Case Study: HellaShows



For almost two decades now, local hero Steve Koepke has been tirelessly updating his renowned Concert Guide, which comprehensively details upcoming music events around the San Francisco Bay. Upon moving to the area, I was impressed with Steve’s dedication and contributions to local music, and wanted to get his List into the hands of anyone who didn’t already know about it.

Steve’s format hasn’t changed much since 2001. Originally, the List was faxed on paper, later it became a newsletter, and finally a website. Because of this, each concert is represented by a single line of text, including symbols that represent various attributes of the show. Most commonly, a show’s line will contain its artists, time, and location. Optionally, a show’s line may include ticket prices, age restrictions, recommendation scores, and, comically, mosh-pit warnings. So while the List is comprehensive, it can be hard to read and search through. This is where I thought some product thinking might be useful.


After a quick brainstorm, we realized that Hellashows had to…

  • Improve the overall usability of the source material
  • Provide tools to search across shows’ metadata
  • Provide tools to filter the dataset based on user criteria
  • Provide actionable activities related to each show
  • Look great on both mobile and desktop devices
  • Cater to our local market and provide an inviting atmosphere for local entertainment
  • Require minimal ongoing development (We’ve got day jobs!)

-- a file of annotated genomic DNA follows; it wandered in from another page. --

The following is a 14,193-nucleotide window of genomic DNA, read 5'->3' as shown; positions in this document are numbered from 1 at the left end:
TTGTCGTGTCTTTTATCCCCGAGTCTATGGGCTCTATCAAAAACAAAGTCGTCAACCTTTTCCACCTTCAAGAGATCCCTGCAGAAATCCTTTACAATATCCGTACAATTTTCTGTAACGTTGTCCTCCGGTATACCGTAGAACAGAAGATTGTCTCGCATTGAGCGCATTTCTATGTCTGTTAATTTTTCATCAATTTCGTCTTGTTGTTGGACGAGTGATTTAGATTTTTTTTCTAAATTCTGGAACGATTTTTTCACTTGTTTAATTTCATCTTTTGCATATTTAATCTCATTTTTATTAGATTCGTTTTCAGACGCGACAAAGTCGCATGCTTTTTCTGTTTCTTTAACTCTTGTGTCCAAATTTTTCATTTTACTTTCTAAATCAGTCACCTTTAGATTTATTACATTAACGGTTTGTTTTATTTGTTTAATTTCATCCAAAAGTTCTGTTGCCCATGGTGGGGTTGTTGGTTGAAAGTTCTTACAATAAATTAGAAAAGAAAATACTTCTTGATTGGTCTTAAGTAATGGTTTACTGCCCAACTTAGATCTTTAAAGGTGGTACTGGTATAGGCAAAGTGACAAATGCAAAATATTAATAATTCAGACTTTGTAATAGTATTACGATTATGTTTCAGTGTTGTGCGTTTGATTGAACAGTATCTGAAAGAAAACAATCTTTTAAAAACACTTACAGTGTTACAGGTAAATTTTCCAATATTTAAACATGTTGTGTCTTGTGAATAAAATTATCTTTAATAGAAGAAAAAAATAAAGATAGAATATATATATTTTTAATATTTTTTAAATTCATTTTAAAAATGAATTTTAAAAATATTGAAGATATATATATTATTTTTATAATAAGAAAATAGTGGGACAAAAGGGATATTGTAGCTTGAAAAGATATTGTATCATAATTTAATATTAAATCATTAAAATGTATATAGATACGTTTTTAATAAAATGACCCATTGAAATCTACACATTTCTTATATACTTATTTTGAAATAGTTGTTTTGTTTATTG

Team, Tools, and Timeline

Hellashows is a fun one-off, done over the course of about a month. I handled the UX and building the front-end with PHP, HTML5, CSS, and Javascript. A working prototype was built and iterated on after an initial round of sketches. I worked with a friend who built the parsing script that collects Steve’s Data, and of course Steve himself gave us his blessing.

Visual Styling


Palette and Style

First and foremost, Hellashows had to reflect what a special place the Bay Area is for the arts. There’s a lot of local pride in various music circles here, and we wanted to emphasize that for musicians and concertgoers alike. While wanting to stay decidedly “Bay”, we began with a color we knew we had to have: International Orange, famous for its application on the Golden Gate Bridge. Using this as our hero color, other shades were chosen to reflect various selection states, and a dark, nocturnal background was chosen to contrast and highlight the use of International Orange elsewhere. The combination helps to establish a visual hierarchy and highlight affordances for users, while leaving text data easy on the eyes of scroll-happy users.


Bold, Beautiful Text

One of my primary motivations in creating Hellashows was to experiment with web typography. I wanted to capture the “Name In Lights” feeling from theater marquees and ticket stubs, with bold, distinctive text that remains easily-scannable, while retaining a special focus on the artists themselves. Special attention was paid to dates: Each possible date has been crafted to fit perfectly in a square. Oswald was chosen for its bold style, condensed spacing, and charismatic details. While rendering, artist names are subtly adjusted mathematically to fill up as much space as possible.